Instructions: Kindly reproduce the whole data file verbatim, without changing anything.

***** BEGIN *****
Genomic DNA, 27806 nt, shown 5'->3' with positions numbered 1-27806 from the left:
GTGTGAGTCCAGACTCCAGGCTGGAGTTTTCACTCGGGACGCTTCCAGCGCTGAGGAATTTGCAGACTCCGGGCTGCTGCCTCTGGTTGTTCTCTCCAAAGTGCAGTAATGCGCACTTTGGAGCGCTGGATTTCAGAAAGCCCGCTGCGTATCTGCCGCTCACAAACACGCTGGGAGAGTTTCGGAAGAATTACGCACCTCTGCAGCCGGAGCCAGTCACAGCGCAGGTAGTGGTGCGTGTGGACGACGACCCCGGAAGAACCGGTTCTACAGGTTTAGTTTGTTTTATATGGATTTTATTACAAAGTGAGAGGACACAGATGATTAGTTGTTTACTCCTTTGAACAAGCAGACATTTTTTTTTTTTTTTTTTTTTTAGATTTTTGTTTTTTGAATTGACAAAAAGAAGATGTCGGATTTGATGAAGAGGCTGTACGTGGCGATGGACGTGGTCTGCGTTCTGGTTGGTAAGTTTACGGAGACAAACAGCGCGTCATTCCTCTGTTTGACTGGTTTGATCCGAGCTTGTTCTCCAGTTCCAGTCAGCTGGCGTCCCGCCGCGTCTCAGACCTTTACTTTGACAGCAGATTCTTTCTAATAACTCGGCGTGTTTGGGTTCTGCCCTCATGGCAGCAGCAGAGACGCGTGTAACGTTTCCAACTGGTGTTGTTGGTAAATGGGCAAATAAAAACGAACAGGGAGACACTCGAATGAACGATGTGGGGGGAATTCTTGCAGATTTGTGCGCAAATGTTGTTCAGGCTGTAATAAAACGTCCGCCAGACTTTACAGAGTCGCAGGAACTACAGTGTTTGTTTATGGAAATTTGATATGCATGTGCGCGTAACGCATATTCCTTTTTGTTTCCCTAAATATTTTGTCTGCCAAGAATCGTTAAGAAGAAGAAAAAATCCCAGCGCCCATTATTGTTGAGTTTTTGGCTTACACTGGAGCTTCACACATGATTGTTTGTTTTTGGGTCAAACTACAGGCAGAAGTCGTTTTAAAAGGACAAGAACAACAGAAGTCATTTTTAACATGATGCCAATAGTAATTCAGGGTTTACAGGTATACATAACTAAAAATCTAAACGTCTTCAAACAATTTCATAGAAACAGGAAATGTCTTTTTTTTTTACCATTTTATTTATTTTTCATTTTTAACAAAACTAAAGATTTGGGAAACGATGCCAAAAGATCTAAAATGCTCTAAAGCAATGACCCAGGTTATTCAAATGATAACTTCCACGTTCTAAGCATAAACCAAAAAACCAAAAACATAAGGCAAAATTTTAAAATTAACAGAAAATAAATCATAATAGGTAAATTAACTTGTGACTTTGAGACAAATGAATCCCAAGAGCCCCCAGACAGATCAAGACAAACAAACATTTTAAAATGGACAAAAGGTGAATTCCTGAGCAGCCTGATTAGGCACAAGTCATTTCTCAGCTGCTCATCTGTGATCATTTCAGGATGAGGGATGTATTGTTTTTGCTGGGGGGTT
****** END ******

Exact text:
Genomic DNA, 27806 nt, shown 5'->3' with positions numbered 1-27806 from the left:
GTGTGAGTCCAGACTCCAGGCTGGAGTTTTCACTCGGGACGCTTCCAGCGCTGAGGAATTTGCAGACTCCGGGCTGCTGCCTCTGGTTGTTCTCTCCAAAGTGCAGTAATGCGCACTTTGGAGCGCTGGATTTCAGAAAGCCCGCTGCGTATCTGCCGCTCACAAACACGCTGGGAGAGTTTCGGAAGAATTACGCACCTCTGCAGCCGGAGCCAGTCACAGCGCAGGTAGTGGTGCGTGTGGACGACGACCCCGGAAGAACCGGTTCTACAGGTTTAGTTTGTTTTATATGGATTTTATTACAAAGTGAGAGGACACAGATGATTAGTTGTTTACTCCTTTGAACAAGCAGACATTTTTTTTTTTTTTTTTTTTTTAGATTTTTGTTTTTTGAATTGACAAAAAGAAGATGTCGGATTTGATGAAGAGGCTGTACGTGGCGATGGACGTGGTCTGCGTTCTGGTTGGTAAGTTTACGGAGACAAACAGCGCGTCATTCCTCTGTTTGACTGGTTTGATCCGAGCTTGTTCTCCAGTTCCAGTCAGCTGGCGTCCCGCCGCGTCTCAGACCTTTACTTTGACAGCAGATTCTTTCTAATAACTCGGCGTGTTTGGGTTCTGCCCTCATGGCAGCAGCAGAGACGCGTGTAACGTTTCCAACTGGTGTTGTTGGTAAATGGGCAAATAAAAACGAACAGGGAGACACTCGAATGAACGATGTGGGGGGAATTCTTGCAGATTTGTGCGCAAATGTTGTTCAGGCTGTAATAAAACGTCCGCCAGACTTTACAGAGTCGCAGGAACTACAGTGTTTGTTTATGGAAATTTGATATGCATGTGCGCGTAACGCATATTCCTTTTTGTTTCCCTAAATATTTTGTCTGCCAAGAATCGTTAAGAAGAAGAAAAAATCCCAGCGCCCATTATTGTTGAGTTTTTGGCTTACACTGGAGCTTCACACATGATTGTTTGTTTTTGGGTCAAACTACAGGCAGAAGTCGTTTTAAAAGGACAAGAACAACAGAAGTCATTTTTAACATGATGCCAATAGTAATTCAGGGTTTACAGGTATACATAACTAAAAATCTAAACGTCTTCAAACAATTTCATAGAAACAGGAAATGTCTTTTTTTTTTACCATTTTATTTATTTTTCATTTTTAACAAAACTAAAGATTTGGGAAACGATGCCAAAAGATCTAAAATGCTCTAAAGCAATGACCCAGGTTATTCAAATGATAACTTCCACGTTCTAAGCATAAACCAAAAAACCAAAAACATAAGGCAAAATTTTAAAATTAACAGAAAATAAATCATAATAGGTAAATTAACTTGTGACTTTGAGACAAATGAATCCCAAGAGCCCCCAGACAGATCAAGACAAACAAACATTTTAAAATGGACAAAAGGTGAATTCCTGAGCAGCCTGATTAGGCACAAGTCATTTCTCAGCTGCTCATCTGTGATCATTTCAGGATGAGGGATGTATTGTTTTTGCTGGGGGGTT